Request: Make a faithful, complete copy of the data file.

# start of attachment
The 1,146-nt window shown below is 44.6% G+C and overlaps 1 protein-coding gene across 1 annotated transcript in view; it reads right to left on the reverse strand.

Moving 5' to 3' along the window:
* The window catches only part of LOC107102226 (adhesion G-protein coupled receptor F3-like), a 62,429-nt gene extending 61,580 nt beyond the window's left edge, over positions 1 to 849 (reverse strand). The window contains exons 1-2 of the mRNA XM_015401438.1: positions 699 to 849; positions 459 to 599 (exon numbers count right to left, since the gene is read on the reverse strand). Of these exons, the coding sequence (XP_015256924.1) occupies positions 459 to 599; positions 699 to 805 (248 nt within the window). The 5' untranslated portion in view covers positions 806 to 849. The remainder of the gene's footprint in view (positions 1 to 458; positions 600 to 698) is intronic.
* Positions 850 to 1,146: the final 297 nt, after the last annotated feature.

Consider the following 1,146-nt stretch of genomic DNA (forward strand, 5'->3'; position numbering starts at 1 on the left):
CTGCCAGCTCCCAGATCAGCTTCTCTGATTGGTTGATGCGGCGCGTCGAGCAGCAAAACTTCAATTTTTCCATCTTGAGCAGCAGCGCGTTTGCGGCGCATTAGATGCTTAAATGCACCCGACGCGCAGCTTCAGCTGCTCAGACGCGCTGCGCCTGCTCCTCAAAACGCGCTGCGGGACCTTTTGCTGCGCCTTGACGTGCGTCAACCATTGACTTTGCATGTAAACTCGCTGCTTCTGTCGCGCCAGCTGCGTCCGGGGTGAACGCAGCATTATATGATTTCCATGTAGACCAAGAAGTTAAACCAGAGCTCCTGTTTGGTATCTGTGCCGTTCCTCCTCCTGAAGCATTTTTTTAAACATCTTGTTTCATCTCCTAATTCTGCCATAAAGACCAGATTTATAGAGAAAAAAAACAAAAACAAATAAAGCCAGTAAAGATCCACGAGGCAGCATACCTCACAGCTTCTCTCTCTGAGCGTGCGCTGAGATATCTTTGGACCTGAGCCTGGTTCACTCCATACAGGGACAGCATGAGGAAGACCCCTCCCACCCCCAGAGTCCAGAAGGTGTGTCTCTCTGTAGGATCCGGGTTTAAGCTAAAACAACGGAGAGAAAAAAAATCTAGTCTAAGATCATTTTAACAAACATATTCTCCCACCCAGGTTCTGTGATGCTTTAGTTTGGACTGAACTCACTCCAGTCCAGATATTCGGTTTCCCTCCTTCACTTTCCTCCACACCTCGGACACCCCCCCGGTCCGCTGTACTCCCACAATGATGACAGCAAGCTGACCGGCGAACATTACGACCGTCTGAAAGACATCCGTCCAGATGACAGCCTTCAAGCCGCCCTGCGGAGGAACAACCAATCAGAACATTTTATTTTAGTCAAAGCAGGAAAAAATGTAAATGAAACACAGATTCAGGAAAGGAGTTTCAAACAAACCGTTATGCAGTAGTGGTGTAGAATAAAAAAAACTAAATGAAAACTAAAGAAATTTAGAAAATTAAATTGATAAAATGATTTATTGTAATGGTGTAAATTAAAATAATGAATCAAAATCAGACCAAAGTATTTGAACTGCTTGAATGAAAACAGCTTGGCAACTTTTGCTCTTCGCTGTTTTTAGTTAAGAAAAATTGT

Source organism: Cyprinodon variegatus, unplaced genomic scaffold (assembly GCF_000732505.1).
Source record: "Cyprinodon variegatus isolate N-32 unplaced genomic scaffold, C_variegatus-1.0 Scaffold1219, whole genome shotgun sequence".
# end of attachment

The 1,146-nt window shown below is 44.6% G+C and overlaps 1 protein-coding gene across 1 annotated transcript in view; it reads right to left on the reverse strand.

Moving 5' to 3' along the window:
* The window catches only part of LOC107102226 (adhesion G-protein coupled receptor F3-like), a 62,429-nt gene extending 61,580 nt beyond the window's left edge, over positions 1 to 849 (reverse strand). The window contains exons 1-2 of the mRNA XM_015401438.1: positions 699 to 849; positions 459 to 599 (exon numbers count right to left, since the gene is read on the reverse strand). Of these exons, the coding sequence (XP_015256924.1) occupies positions 459 to 599; positions 699 to 805 (248 nt within the window). The 5' untranslated portion in view covers positions 806 to 849. The remainder of the gene's footprint in view (positions 1 to 458; positions 600 to 698) is intronic.
* Positions 850 to 1,146: the final 297 nt, after the last annotated feature.

Consider the following 1,146-nt stretch of genomic DNA (forward strand, 5'->3'; position numbering starts at 1 on the left):
CTGCCAGCTCCCAGATCAGCTTCTCTGATTGGTTGATGCGGCGCGTCGAGCAGCAAAACTTCAATTTTTCCATCTTGAGCAGCAGCGCGTTTGCGGCGCATTAGATGCTTAAATGCACCCGACGCGCAGCTTCAGCTGCTCAGACGCGCTGCGCCTGCTCCTCAAAACGCGCTGCGGGACCTTTTGCTGCGCCTTGACGTGCGTCAACCATTGACTTTGCATGTAAACTCGCTGCTTCTGTCGCGCCAGCTGCGTCCGGGGTGAACGCAGCATTATATGATTTCCATGTAGACCAAGAAGTTAAACCAGAGCTCCTGTTTGGTATCTGTGCCGTTCCTCCTCCTGAAGCATTTTTTTAAACATCTTGTTTCATCTCCTAATTCTGCCATAAAGACCAGATTTATAGAGAAAAAAAACAAAAACAAATAAAGCCAGTAAAGATCCACGAGGCAGCATACCTCACAGCTTCTCTCTCTGAGCGTGCGCTGAGATATCTTTGGACCTGAGCCTGGTTCACTCCATACAGGGACAGCATGAGGAAGACCCCTCCCACCCCCAGAGTCCAGAAGGTGTGTCTCTCTGTAGGATCCGGGTTTAAGCTAAAACAACGGAGAGAAAAAAAATCTAGTCTAAGATCATTTTAACAAACATATTCTCCCACCCAGGTTCTGTGATGCTTTAGTTTGGACTGAACTCACTCCAGTCCAGATATTCGGTTTCCCTCCTTCACTTTCCTCCACACCTCGGACACCCCCCCGGTCCGCTGTACTCCCACAATGATGACAGCAAGCTGACCGGCGAACATTACGACCGTCTGAAAGACATCCGTCCAGATGACAGCCTTCAAGCCGCCCTGCGGAGGAACAACCAATCAGAACATTTTATTTTAGTCAAAGCAGGAAAAAATGTAAATGAAACACAGATTCAGGAAAGGAGTTTCAAACAAACCGTTATGCAGTAGTGGTGTAGAATAAAAAAAACTAAATGAAAACTAAAGAAATTTAGAAAATTAAATTGATAAAATGATTTATTGTAATGGTGTAAATTAAAATAATGAATCAAAATCAGACCAAAGTATTTGAACTGCTTGAATGAAAACAGCTTGGCAACTTTTGCTCTTCGCTGTTTTTAGTTAAGAAAAATTGT

Source organism: Cyprinodon variegatus, unplaced genomic scaffold (assembly GCF_000732505.1).
Source record: "Cyprinodon variegatus isolate N-32 unplaced genomic scaffold, C_variegatus-1.0 Scaffold1219, whole genome shotgun sequence".